EAD

EAD Encoded Archival Description is a data structure standard, expressed as an SGML/XML DTD for the markup of "Finding Aids." Best practices suggest that EAD be used in conjunction with a MARC record describing an archival record group or manuscript collection. EAD allows for the description of subordinate components within collection, including series of files (such as correspondence, project files, diaries, business records) and the individual folders that comprise the series. Before EAD finding aids are developed, basic arrangement and description, including the preparation of a summary descriptive record in MARC format or in a local database (such as the Archives holdings database) must be completed.

AT UIUC, EAD finding aids should be prepared at a folder level for materials which are clearly archival or manuscrict in nature and which have interest beyond the UIUC campus. Where digital objects have been created from archival collections, links to the objects should be provided via the <daogrp> suite of tags. In addition, representations of digital items in databases should include pointers back to the finding aid for the collection from which the object was drawn.

The interoperability of EAD finding aids is directly related to the markup protocol chosen. UIUC follows the practices laid out in the RLG EAD Best practice guidelines and formalized in the EAD Cookbook. The markup templates included with the cookbook include encoding analog attributes on selected tags, providing a crosswalk to MARC records. In theory, these elements could be used to produce a MARC record from the EAD file.

Information about EAD including implementation guidelines and some implementation tools, are avaiable at the following websites. Units wishing to use EAD should consult with Chris Prom.

TEI

"TEI" is short for "Text Encoding Initiative." The TEI was founded in 1987 to develop guidelines for encding machine-readable texts of interest in the humanities and social sciences. TEI is an international, interdisciplinary, extensible DTD (http://www.tei-c.org/P4X/DTD/) supported by the TEI Consortium (http://www.tei-c.org) and expressed in the TEI's Guidelines for Electronic Text Encoding & Interchange. It is intended for the markup of texts, and includes both semantic and structural metadata elements. Consequently, it is less a descriptive tool than it is a document markup tool. The set of metadata elements it includes to describe the digital manifestation of the text demphasised over the structural and seamantic markup of the resource content. As a result, in most cases it will be necessary to prepare descriptive records in other formats (such as MARC) to allow for resource discovery and aggregation.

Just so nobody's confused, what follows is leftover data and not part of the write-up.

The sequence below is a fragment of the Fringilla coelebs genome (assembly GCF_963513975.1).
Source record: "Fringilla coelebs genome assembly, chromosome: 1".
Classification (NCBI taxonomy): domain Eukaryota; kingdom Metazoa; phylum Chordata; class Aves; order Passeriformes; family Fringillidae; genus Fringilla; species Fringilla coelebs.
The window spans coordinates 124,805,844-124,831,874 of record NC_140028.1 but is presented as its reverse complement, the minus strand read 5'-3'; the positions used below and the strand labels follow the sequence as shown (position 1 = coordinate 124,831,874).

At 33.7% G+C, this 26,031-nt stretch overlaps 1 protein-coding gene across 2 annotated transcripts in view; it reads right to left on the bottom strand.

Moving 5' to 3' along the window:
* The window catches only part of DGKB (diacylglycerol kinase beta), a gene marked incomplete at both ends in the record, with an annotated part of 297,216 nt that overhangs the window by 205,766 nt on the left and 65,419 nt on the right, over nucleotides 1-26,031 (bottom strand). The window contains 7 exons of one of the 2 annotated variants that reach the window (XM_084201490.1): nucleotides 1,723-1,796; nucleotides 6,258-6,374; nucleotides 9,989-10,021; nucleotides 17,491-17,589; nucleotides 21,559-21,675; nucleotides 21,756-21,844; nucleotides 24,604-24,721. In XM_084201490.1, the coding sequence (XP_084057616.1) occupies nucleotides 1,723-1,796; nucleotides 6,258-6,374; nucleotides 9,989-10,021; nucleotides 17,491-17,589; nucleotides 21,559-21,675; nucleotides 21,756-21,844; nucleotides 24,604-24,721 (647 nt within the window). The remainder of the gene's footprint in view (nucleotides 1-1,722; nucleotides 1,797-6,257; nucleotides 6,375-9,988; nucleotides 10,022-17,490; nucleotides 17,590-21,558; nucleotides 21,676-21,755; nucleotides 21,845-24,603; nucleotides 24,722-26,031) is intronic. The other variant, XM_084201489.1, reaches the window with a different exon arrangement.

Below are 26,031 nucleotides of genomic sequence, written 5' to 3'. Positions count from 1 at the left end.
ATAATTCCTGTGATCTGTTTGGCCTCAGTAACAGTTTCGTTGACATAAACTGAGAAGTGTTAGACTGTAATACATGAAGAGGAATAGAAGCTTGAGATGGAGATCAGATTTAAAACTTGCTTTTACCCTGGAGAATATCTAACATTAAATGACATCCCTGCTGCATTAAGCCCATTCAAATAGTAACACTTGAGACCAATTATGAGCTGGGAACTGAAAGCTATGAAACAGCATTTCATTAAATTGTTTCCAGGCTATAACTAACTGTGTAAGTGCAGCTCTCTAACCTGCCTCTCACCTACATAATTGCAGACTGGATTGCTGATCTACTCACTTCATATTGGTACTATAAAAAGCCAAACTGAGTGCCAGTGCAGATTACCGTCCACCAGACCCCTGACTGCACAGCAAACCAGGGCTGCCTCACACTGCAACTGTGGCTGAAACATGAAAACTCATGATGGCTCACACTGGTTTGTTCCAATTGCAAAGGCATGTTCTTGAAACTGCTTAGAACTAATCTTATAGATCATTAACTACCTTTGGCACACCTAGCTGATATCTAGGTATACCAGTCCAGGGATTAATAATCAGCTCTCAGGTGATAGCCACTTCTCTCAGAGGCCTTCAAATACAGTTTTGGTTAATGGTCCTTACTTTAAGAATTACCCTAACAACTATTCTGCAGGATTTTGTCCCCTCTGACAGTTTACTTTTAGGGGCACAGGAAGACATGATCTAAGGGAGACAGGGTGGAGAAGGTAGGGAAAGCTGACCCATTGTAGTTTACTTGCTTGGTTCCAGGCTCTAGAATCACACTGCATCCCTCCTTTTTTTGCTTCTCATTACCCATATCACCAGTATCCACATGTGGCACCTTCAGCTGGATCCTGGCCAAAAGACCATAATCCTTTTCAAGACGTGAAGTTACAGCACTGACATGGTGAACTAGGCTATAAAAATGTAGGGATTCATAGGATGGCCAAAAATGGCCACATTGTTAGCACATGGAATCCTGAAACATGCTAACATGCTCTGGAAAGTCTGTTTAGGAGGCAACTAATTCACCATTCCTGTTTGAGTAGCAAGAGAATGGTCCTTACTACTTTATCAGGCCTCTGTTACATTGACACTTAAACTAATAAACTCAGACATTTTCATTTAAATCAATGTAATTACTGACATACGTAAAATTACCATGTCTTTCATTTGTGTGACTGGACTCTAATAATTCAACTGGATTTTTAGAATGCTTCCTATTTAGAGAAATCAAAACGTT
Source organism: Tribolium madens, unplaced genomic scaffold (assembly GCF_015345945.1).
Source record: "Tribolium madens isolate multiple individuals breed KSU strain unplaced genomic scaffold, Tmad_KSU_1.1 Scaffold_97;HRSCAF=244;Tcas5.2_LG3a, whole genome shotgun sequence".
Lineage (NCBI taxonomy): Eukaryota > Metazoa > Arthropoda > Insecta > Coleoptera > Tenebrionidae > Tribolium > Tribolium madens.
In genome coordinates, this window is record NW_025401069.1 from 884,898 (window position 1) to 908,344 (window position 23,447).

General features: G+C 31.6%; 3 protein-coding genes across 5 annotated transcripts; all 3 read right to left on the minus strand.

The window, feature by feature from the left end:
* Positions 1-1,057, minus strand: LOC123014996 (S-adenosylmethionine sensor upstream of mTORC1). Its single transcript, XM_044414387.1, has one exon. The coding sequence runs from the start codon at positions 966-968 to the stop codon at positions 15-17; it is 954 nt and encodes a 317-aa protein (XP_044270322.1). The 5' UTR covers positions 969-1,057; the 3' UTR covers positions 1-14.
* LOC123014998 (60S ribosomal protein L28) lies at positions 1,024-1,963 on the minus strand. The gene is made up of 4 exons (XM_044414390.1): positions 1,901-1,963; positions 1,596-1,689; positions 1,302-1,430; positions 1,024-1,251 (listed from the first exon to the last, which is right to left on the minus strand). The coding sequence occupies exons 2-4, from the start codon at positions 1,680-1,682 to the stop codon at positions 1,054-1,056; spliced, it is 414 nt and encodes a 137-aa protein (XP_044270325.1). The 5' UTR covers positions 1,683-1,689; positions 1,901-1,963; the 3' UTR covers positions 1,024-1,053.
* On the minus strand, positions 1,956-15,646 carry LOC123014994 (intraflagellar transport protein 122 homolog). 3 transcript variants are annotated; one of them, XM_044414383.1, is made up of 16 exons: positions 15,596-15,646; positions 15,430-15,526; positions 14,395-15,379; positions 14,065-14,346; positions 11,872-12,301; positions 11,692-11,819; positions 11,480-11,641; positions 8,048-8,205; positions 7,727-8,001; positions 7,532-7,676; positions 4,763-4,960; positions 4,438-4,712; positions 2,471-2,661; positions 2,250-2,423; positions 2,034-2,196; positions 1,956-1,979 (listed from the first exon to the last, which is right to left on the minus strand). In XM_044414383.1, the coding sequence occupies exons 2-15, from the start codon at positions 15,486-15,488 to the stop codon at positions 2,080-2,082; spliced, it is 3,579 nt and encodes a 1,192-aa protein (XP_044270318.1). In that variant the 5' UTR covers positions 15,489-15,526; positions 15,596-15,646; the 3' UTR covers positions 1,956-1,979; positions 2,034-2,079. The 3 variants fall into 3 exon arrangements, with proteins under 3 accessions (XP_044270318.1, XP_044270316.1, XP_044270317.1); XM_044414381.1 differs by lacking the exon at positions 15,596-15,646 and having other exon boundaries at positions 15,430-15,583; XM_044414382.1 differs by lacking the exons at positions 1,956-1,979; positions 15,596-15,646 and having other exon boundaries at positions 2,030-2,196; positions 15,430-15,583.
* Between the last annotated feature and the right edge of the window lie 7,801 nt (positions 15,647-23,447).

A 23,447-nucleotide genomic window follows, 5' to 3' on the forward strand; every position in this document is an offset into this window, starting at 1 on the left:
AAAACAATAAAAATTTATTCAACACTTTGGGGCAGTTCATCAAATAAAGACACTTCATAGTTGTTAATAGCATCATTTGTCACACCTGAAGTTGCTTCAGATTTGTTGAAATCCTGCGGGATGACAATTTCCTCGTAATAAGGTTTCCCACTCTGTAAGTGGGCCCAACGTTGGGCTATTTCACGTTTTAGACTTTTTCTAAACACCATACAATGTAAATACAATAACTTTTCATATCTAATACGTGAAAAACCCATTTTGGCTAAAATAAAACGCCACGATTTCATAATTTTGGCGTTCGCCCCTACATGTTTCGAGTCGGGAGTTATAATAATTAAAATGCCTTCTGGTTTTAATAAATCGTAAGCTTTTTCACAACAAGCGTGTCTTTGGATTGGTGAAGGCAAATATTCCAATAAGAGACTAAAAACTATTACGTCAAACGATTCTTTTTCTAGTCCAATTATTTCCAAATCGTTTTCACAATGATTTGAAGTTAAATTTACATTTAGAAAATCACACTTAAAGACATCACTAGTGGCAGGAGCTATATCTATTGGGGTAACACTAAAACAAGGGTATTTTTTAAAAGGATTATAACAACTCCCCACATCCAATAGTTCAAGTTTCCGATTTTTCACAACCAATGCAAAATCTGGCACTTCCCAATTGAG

The original edition of the Guidelines was SGML-compliant; the current edition is TEI P4: Guidelines for Electronic Text Encoding and Interchange: XML-Compatible Edition (2002) (http://www.tei-c.org/P4X/). TEI Lite (http://www.tei-c.org/Lite/DTD/), a subset of the TEI specification, is a specific customization which is used by most e-etext projects. A good introduction to TEI can be found at http://www.tei-c.org/Sample_Manuals/mueller-index.htm

IMS/LOM